“And we’ve been told there are deer near here,” said George.

“And wild ponies,” said Dick. “We saw some yesterday. They were really lovely. Have you seen any?”

This sudden burst of chatter seemed to annoy the man and the woman more than Julian’s answers. The man spoke roughly.

“Stop this nonsense. People aren’t allowed here. Clear out before we make you!”

“Why are you here, then, if people aren’t allowed?” asked Julian, and a hard tone came into his voice. “Don’t talk to us like that.”

“You clear off, I say!” cried the man, suddenly shouting loudly as he lost his temper. He took two or three steps towards them, looking very threatening indeed. George loosed her hold on Timmy’s collar.

Timmy also took two or three steps forward. His hackles went up and he emitted a most fearsome growl. The man stopped suddenly, and then retreated.

“Take hold of that dog’s collar,” he ordered. “He looks savage.”

“Then he looks what he is,” said George. “I’m not taking hold of his collar while you’re about. Don’t think it!”

Timmy took two or three more steps forward, growling loudly, walking stiffly and menacingly. The woman called out at once.

They stared at them savagely

“It’s all right, children. My friend here just lost his temper for a moment. Call your dog back.”

“Not while you are about,” said George. “How long are you staying?”

“What’s that to do with you?” growled the man, but he didn’t say any more because Timmy at once growled back.

“Let’s come and have something to eat,” said Julian, loudly, to the others. “After all, we have as much right to be here as these people have. We don’t need to take any notice of them—and we shan’t be in their way!”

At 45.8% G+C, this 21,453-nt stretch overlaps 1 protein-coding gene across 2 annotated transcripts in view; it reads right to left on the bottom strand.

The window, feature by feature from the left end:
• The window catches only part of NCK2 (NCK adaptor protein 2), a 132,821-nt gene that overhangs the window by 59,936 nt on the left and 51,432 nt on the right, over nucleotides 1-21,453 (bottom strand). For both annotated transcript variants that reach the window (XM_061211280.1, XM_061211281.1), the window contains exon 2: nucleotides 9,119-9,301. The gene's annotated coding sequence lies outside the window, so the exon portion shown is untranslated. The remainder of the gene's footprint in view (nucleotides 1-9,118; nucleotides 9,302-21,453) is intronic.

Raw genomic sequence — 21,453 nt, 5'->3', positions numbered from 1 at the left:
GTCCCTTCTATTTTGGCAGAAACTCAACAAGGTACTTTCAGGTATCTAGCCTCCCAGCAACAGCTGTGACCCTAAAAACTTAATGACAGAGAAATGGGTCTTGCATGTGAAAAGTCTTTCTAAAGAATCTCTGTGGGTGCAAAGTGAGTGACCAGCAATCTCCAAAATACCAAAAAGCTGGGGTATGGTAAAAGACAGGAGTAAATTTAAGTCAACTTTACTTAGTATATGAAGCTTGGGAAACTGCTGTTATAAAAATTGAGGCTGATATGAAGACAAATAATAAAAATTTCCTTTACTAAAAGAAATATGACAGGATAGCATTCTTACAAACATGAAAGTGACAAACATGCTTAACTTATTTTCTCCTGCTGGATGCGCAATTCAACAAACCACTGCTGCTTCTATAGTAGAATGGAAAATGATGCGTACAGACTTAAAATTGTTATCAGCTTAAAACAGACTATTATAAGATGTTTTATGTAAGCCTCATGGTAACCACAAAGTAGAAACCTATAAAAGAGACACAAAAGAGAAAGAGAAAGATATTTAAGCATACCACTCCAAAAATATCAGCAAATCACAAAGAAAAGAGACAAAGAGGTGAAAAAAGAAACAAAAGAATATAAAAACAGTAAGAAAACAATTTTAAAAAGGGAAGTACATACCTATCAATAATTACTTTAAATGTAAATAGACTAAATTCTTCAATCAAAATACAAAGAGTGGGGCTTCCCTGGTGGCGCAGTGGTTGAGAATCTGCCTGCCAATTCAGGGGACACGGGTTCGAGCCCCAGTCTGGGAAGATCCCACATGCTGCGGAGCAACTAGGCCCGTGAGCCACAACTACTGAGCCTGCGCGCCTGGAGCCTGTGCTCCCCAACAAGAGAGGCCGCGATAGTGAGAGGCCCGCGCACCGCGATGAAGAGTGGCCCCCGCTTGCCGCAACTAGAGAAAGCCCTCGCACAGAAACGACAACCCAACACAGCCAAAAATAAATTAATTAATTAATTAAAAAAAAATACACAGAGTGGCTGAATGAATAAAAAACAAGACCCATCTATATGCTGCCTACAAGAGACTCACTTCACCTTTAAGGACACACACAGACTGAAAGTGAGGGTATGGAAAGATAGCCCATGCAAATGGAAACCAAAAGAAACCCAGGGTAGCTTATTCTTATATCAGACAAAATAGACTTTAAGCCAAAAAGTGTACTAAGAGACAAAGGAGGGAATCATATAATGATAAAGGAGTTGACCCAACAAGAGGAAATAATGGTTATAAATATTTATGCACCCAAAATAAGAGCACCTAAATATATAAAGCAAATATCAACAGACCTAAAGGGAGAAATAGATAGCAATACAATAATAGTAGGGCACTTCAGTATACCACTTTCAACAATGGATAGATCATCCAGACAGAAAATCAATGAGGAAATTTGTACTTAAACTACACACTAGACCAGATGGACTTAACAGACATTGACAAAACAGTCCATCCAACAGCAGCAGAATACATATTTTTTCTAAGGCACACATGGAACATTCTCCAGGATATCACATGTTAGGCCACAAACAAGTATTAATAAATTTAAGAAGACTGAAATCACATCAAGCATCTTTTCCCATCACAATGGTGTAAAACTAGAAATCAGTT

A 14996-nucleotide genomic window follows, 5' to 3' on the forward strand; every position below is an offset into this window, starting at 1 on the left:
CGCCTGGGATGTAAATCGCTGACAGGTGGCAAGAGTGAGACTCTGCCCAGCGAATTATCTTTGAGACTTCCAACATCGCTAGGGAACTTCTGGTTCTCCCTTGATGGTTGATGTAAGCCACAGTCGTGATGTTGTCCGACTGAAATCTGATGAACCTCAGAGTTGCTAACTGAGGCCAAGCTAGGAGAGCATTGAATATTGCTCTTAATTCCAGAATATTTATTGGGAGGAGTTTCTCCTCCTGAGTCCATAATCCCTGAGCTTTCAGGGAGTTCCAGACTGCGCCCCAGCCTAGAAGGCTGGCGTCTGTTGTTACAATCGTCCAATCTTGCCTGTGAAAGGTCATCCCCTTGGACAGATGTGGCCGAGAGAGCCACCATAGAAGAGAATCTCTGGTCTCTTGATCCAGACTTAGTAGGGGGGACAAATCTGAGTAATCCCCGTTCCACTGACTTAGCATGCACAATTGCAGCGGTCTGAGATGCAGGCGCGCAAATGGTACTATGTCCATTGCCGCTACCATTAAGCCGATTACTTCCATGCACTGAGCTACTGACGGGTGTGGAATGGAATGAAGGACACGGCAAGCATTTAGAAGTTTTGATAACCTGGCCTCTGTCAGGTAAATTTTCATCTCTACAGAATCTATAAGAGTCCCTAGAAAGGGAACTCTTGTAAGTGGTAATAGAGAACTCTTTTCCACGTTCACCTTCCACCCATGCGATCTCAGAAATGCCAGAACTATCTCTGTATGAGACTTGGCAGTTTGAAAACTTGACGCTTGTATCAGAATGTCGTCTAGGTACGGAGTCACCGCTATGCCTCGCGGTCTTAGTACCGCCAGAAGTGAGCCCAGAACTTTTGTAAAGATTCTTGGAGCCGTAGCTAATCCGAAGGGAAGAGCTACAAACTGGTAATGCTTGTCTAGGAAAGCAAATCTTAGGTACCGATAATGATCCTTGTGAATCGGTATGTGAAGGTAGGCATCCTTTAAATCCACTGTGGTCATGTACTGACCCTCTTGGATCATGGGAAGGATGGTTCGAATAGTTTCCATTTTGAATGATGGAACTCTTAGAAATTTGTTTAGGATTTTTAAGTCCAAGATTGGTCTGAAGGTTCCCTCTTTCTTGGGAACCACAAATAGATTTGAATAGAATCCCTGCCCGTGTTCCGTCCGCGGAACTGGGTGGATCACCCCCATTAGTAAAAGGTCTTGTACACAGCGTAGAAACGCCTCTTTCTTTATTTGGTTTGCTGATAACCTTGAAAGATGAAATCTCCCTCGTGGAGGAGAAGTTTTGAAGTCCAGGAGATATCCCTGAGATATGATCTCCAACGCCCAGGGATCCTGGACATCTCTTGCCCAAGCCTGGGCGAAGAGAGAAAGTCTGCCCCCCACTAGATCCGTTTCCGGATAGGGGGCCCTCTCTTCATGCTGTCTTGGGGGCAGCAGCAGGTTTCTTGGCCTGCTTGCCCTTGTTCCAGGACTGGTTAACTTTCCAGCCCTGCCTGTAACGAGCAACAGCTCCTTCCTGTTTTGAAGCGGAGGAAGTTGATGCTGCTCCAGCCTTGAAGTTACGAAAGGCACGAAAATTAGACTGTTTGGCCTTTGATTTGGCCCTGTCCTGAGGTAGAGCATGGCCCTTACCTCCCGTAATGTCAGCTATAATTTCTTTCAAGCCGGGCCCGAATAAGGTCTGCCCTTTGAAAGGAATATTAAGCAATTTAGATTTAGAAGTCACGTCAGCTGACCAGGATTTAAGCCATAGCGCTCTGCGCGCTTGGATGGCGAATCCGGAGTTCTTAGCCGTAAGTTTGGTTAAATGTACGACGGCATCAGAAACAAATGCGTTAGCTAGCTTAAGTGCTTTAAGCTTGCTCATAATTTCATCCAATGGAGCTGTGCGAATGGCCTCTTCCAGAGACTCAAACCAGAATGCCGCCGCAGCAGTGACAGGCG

The four children marched forward. Timmy was still loose. He barked savagely once or twice as he came close to the unpleasant couple, and they shrank back at once. Timmy was such a big dog and he looked so very powerful! They eyed the children angrily as they went by, and watched them go into the ruined house.

“On guard, Timmy,” said George, as soon as they were in, pointing to the ruined doorway. Timmy understood at once, and stood in the doorway, a menacing figure with hackles up and snarling mouth. The children went down to the cellar room. They looked round to see if anyone had been there while they were away, but nothing seemed to have been moved.

“They probably haven’t even noticed the cellars,” said Julian. “I hope there’s plenty of bread left. I’m hungry. I wish to goodness we were going to have a dinner like the one we had yesterday! I say—what an unpleasant pair Maggie and Dick are!”

“Yes. Very,” said Dick. “I can’t bear Maggie. Horrid common voice and hard face. Ugh!”

“I think Dirty Dick is worse,” said Anne. “He looks like a gorilla or something with his broad hunched-up body. And WHY doesn’t he cut his hair?”

“Fancies himself like that, I expect,” said George, cutting a loaf of bread. “His surname ought to be Golliwog. Or Tarzan. I’m jolly glad we’ve got Timmy.”

“So am I,” said Anne. “Good old Timmy. He hated them, didn’t he? I bet they won’t come near the doorway with Timmy there!”

“I wonder where they are,” said Dick, picking up a great hunk of bread and butter and potted meat. “I’m going to look.”

He came back in half a minute. “They’ve gone to the boat-house, I think,” he said. “I just caught a sight of one of them moving in that direction. Looking for Saucy Jane, I expect.”

“Let’s sit down and eat and talk over what we’ll do next,” said Julian. “And what we think they will do next! That’s quite important. They may be able to read the clues on that paper better than we can. If we watch what they do it may give us a guide as to what we must do.”

“That’s true,” said Dick. “I imagine that the plan Nailer sent must mean something to Dirty Dick and Maggie, just as the message did.” He chewed at his bread, thinking hard, trying once more to fathom the meaning of that mysterious piece of paper.